April 10, 2013

Here Beside The Rising Tide


We all experience psychic events. Some of us process the signals a bit louder and clearer than others, but I believe we are turned to receive if only we allow ourselves listen. I certainly have gotten the message, so to speak, and I have talked with many people who have seen and heard many strange things, from talking ghosts to visions of dead people to dreams foretelling the future.

What got me thinking along these lines was a thought I had about recurring dreams. In my case, for as long as I can remember -- and that's getting to be a pretty long time -- I have had two recurring themes when I enter the dreaming world. The first is a night sky filled with a dizzying array of objects ... constellations, spirals, things moving, things bursting, untold thousands of them .. a dense-packed night sky. The feeling is somewhat ominous.

The second theme is massive, surging waves of sea water washing over roads and beaches in a rising tide that takes everything with it. Usually I am driving a car and trying to get some place and am forced to go through or past dangerous stretches of rapidly rising water. Sometimes I am standing on a beach watching enormous waves of biblical proportion roll on to the beach. Definitely ominous.

As noted above, I have been having these two sets of dreams for decades. If you go to the Internet, you will find many sites happy to render some sort of Freudian explanation for dream symbols. Rising tides indicate life changes that threaten to overwhelm us, that sort of thing. Up until yesterday, I was content with those explanations.

But as Freud noted about dreams, sometimes a cigar is just a cigar. Maybe my dreams about rising tides were just that ... dreams about rising tides. As so often happens when you sit by the ocean and let your mind get in synch with the waves and the gulls, you see and feel things differently, which is what happened to me yesterday while sunbathing on the beach in Kitty Hawk, my mind an even blanker slate than usual.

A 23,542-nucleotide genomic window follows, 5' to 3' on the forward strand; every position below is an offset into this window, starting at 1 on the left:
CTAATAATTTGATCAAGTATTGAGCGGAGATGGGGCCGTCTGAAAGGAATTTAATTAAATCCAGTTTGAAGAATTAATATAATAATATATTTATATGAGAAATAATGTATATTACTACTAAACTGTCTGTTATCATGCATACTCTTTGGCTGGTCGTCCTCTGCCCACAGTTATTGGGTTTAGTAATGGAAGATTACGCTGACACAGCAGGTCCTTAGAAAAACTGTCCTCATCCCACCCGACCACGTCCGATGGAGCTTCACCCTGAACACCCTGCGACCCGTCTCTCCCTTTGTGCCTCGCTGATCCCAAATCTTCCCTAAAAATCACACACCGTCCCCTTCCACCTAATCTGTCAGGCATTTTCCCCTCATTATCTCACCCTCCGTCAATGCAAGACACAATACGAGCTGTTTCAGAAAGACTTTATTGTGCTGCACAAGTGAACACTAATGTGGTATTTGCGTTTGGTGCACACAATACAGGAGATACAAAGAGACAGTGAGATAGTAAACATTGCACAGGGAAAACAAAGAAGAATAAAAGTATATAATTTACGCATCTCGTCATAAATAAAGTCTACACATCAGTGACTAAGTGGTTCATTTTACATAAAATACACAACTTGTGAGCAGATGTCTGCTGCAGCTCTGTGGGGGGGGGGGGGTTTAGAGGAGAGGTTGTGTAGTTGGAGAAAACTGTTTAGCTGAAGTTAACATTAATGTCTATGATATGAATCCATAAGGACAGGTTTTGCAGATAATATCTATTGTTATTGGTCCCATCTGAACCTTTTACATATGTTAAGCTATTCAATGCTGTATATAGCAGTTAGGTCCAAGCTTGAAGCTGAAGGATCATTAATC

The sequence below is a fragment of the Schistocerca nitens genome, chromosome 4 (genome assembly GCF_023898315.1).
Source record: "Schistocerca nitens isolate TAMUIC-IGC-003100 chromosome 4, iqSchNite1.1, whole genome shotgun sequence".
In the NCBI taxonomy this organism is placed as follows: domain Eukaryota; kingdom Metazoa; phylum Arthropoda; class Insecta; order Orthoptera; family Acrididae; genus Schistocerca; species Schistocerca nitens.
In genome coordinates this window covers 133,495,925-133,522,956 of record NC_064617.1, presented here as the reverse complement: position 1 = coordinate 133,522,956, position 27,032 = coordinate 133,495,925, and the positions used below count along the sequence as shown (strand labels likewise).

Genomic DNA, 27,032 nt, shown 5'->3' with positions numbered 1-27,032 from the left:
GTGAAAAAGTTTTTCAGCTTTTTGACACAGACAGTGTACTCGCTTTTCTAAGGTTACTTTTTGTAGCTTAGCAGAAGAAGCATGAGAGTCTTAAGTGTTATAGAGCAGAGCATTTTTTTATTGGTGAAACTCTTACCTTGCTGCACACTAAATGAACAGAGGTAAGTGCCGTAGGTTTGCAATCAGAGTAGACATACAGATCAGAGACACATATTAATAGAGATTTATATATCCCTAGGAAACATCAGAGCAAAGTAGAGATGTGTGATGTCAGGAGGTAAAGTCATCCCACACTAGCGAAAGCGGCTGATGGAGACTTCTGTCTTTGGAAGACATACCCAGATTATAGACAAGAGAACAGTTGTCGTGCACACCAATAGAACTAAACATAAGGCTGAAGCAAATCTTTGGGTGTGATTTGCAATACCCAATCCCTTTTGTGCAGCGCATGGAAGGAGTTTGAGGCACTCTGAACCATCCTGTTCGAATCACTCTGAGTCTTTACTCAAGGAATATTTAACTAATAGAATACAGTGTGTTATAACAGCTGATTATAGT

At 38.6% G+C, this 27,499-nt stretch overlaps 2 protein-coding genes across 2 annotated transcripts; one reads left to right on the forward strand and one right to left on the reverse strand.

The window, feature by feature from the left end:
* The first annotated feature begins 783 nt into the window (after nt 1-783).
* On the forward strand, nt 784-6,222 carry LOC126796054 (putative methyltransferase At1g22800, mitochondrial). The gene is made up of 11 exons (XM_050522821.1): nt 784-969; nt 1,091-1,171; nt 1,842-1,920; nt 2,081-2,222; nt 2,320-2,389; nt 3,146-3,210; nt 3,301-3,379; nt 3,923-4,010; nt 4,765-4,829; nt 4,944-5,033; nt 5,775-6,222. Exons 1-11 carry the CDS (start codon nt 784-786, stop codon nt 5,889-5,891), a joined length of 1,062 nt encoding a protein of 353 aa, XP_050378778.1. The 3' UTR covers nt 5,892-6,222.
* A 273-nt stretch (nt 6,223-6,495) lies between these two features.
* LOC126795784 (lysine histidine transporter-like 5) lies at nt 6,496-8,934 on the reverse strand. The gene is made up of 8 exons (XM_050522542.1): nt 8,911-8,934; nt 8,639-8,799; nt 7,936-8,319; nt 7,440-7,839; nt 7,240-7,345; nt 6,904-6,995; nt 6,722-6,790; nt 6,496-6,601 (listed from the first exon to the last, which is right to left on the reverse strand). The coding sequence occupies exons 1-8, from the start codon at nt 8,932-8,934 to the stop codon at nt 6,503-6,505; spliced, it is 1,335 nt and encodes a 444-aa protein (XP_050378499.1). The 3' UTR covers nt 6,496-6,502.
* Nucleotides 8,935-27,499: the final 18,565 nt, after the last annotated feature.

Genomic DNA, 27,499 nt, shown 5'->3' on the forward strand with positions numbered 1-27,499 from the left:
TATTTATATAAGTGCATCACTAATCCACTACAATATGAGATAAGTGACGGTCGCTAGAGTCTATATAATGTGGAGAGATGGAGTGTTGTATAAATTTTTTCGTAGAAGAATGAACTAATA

Suddenly, I had a different explanation of my dreams, a new Gestalt. What if my dreams of rising tides weren't simply the stowing away of Freudian flotsam and jetsam? What if they weren't symbols? What if they were visions of the future?

At this point, it no longer matters. Too late wisdom arrives. Rising sea levels are no longer the stuff of dreams. Just ask the folks in New Jersey. Or maybe sooner than we would like to think, Miami or New York or San Francisco, where the oldest continually operating tidal gauge in the Americas has tracked an 8-inch rise in coastal waters since 1854. How about Rotterdam, Bangkok, Tokyo, or Shanghai or any one of the cities most in danger from rising sea levels?

There is poetic justice in all this. Ocean acidification -- the increase in acidity due to increased absorption of the carbon dioxide we have poured by the millions of tons into the atmosphere in the last century -- is attacking the foundation of the ocean's food chain, plankton. The sea gave us life, and we are slowly killing it.

The ocean strikes back through the very mechanism that is endangering it. Rising temperatures lead to melting ice which raises the sea levels that threaten the millions of people who live at the sea's edge. And so the rising tide that laps gently at our shore becomes an instrument of our own destruction, one we created. Maybe more like rough justice than poetic justice, I guess you could say.

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